THE remains of a third-century Roman villa, found during excavations for a new bypass, have been declared a monument of national importance by Historic England.

A small part of the “high status” site which covers a large area next to the A1 will be lost as it is in the path of the new £34m Bedale, Aiskew and Leeming Bar bypass.

The designation of the site as a Scheduled Monument was revealed at the full meeting of North Yorkshire County Council by Cllr Chris Metcalfe who said the designation will have no impact on the building of the road which is due to be completed in autumn 2016.

He added: “The area directly affected by the road has been fully excavated and the remainder is being characterised through cleaning and recording of the upper surfaces.”

The foundations of the villa survived and based on their size, it is believed the villa was two stories high with a tile and stone slate roof, easily visible from the nearby Roman road, Dere Street. There was a real statement of the importance of the owners with well-appointed rooms, under-floor heating, glass windows and painted walls.

Historic England, the public body which safeguards special sites, say the area had been listed because of its “period and rarity” as an exceptionally large Roman villa. Most villas which have been unearthed are in the south and the midlands.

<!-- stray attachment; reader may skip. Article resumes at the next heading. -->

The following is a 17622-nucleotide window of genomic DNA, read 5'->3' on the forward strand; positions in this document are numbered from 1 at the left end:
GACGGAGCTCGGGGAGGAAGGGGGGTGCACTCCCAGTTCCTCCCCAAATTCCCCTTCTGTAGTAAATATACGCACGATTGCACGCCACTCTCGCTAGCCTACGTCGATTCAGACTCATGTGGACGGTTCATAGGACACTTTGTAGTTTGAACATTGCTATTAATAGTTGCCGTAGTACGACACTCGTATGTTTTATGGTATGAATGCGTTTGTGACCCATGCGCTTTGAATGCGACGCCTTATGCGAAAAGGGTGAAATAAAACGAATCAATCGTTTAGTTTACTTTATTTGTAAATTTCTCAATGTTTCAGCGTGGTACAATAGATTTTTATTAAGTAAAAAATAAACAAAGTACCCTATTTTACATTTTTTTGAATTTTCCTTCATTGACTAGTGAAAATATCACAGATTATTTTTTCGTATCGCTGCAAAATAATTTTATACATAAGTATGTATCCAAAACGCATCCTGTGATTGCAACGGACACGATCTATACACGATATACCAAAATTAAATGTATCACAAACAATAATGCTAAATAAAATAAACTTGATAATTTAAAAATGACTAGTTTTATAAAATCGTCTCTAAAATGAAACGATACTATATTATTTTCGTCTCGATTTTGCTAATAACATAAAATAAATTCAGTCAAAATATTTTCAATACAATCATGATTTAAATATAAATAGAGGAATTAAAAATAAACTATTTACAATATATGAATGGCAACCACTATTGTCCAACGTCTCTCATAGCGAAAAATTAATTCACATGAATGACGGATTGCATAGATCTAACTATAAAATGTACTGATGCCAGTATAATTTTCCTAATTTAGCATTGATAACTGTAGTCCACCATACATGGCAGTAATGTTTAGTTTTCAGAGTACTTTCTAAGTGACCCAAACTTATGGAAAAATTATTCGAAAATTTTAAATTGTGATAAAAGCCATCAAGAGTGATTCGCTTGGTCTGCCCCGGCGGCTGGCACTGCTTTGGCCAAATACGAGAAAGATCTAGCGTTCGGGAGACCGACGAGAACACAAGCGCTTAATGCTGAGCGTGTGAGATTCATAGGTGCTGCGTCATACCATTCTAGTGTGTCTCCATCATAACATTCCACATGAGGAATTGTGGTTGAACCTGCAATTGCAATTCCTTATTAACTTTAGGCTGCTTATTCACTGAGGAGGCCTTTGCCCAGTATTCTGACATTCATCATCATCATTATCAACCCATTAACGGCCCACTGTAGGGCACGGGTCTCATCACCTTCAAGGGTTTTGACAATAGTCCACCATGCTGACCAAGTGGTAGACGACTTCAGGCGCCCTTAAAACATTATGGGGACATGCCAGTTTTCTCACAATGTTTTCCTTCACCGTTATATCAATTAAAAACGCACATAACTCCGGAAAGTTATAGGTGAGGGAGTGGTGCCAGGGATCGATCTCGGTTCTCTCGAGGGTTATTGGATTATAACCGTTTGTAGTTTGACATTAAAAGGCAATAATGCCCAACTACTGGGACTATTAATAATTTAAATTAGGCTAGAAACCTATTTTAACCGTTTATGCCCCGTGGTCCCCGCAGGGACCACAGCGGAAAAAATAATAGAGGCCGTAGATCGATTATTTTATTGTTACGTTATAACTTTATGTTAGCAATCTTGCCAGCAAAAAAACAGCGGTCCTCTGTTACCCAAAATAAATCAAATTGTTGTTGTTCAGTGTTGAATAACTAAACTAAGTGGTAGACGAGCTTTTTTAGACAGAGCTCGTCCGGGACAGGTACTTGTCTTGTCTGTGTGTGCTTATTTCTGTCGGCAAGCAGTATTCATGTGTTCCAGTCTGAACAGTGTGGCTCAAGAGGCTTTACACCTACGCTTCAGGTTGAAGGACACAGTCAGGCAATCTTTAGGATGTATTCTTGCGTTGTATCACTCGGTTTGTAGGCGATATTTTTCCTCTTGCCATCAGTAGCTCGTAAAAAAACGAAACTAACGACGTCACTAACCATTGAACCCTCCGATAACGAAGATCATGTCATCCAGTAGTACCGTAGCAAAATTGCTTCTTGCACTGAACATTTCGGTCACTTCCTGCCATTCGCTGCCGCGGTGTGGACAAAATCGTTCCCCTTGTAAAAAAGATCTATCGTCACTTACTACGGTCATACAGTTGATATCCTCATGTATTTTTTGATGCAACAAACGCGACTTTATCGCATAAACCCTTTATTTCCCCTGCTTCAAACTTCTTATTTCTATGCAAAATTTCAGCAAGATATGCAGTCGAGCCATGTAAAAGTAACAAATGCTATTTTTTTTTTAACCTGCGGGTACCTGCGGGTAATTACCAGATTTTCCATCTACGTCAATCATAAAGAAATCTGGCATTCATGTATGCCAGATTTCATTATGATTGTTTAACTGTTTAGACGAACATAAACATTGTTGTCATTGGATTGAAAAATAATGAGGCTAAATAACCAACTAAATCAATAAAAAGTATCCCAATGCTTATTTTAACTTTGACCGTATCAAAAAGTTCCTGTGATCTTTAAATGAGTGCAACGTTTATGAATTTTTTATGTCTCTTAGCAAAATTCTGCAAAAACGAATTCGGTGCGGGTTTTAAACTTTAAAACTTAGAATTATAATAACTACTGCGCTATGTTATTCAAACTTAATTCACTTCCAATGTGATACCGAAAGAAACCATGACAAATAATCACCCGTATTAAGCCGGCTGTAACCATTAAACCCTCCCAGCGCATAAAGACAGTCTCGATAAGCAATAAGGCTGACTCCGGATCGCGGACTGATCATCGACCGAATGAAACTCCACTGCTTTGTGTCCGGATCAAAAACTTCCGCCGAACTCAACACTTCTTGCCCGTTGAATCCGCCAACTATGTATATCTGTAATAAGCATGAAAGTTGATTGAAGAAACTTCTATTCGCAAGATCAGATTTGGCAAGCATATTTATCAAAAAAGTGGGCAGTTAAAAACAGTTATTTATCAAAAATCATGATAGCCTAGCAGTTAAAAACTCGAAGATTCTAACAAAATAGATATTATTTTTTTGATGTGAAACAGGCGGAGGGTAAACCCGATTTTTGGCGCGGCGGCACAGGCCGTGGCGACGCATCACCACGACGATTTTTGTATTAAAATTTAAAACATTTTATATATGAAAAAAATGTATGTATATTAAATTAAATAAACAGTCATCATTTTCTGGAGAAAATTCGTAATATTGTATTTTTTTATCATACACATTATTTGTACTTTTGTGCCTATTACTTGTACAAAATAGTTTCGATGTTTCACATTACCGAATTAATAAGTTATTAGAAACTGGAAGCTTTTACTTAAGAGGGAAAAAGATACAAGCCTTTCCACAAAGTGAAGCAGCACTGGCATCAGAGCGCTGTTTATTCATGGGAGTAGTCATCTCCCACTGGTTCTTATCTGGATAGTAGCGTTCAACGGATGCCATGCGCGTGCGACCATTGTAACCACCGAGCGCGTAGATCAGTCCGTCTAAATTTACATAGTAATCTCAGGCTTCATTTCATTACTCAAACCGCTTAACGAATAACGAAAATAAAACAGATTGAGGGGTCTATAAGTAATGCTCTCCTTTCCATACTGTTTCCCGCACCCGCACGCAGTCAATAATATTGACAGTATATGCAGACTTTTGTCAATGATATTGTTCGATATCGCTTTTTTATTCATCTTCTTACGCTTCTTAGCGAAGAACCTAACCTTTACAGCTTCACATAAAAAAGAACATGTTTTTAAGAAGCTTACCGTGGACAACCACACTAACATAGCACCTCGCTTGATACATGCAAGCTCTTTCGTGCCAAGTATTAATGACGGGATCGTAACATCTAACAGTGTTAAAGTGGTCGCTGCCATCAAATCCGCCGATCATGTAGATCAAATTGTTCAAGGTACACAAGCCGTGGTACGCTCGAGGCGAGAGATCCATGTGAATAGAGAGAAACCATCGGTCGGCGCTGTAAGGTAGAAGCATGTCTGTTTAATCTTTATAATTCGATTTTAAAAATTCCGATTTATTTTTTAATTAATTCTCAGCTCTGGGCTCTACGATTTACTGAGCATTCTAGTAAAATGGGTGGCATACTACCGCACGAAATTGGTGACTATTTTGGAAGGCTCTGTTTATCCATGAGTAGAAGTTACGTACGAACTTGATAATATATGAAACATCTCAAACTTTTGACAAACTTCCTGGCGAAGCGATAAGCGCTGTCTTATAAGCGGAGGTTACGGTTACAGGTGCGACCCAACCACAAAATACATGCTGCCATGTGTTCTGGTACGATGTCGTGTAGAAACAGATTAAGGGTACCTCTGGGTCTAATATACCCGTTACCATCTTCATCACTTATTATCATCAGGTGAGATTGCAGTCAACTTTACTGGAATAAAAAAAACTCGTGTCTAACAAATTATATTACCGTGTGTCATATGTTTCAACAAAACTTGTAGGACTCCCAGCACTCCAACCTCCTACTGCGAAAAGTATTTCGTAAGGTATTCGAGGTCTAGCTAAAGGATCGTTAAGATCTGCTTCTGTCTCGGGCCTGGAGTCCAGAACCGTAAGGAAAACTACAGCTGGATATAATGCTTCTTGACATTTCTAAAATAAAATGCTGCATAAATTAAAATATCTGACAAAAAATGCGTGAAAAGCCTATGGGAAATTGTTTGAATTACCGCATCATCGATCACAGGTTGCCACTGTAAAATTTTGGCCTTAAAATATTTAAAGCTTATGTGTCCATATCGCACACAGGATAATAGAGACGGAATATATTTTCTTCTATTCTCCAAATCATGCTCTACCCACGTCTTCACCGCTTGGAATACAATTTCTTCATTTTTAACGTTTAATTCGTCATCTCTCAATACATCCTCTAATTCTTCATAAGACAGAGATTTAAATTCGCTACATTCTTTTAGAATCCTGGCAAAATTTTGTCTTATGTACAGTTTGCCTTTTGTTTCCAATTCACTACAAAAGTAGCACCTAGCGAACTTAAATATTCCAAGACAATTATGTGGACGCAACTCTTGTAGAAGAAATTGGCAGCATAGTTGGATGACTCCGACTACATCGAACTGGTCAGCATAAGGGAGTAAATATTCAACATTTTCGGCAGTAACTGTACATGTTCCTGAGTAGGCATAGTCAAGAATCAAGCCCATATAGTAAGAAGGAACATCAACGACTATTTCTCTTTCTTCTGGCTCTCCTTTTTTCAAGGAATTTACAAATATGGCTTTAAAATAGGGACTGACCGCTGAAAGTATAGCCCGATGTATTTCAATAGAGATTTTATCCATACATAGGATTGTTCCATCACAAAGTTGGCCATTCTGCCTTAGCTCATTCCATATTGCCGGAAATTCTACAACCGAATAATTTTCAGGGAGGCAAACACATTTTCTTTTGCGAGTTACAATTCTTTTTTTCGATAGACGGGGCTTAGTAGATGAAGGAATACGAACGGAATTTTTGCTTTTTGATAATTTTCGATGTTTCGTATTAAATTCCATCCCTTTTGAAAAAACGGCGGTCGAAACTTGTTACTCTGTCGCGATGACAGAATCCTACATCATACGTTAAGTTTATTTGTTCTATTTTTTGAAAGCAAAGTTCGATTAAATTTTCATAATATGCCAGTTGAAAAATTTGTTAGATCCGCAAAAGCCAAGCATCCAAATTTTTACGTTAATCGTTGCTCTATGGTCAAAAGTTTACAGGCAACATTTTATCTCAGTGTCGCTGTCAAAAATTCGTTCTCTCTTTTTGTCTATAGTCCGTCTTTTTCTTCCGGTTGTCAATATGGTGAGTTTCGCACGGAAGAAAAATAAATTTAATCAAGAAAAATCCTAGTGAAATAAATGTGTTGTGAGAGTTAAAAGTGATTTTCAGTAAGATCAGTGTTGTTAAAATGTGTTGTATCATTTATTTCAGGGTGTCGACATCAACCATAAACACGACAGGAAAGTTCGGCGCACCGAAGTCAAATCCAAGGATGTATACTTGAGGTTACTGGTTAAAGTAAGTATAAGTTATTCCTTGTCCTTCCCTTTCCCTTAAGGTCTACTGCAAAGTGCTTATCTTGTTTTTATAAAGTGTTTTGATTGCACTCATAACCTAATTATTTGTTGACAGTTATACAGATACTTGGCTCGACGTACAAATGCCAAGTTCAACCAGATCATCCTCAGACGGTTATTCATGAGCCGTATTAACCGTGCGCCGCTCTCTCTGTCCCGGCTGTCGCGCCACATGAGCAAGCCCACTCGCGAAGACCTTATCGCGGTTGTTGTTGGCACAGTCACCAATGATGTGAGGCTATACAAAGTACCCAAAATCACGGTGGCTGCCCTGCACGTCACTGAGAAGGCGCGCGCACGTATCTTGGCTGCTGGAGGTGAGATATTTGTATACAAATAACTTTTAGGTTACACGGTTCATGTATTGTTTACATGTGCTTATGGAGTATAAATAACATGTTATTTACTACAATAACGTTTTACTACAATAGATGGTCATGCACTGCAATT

A spokesman added: “Overall the monument has considerable archaeological potential to inform us about a significant Roman villa in third and fourth-century Yorkshire.

“It has been suggested that the main villa building was designed to form an impressive landmark to those travelling along Dere Street between the Roman towns at Alborough ,25km south, and Catterick ,10km north.”

They believe the villa was used for up to 150 years before being abandoned and was then systematically robbed of building stone for use on neighbouring sites.

The spokesman added: “Roman villas represent the most high status rural settlements occupied during the first to fourth centuries AD, their buildings forming the focus of extensive rural estates. Although some were probably built by settlers from the wider Roman Empire, many are thought to have been built by the native elite, often sited on or nearby earlier Iron Age farmsteads.”

The wider site is thought to stretch for over 75 metres and includes evidence of a bath house and underfloor heating.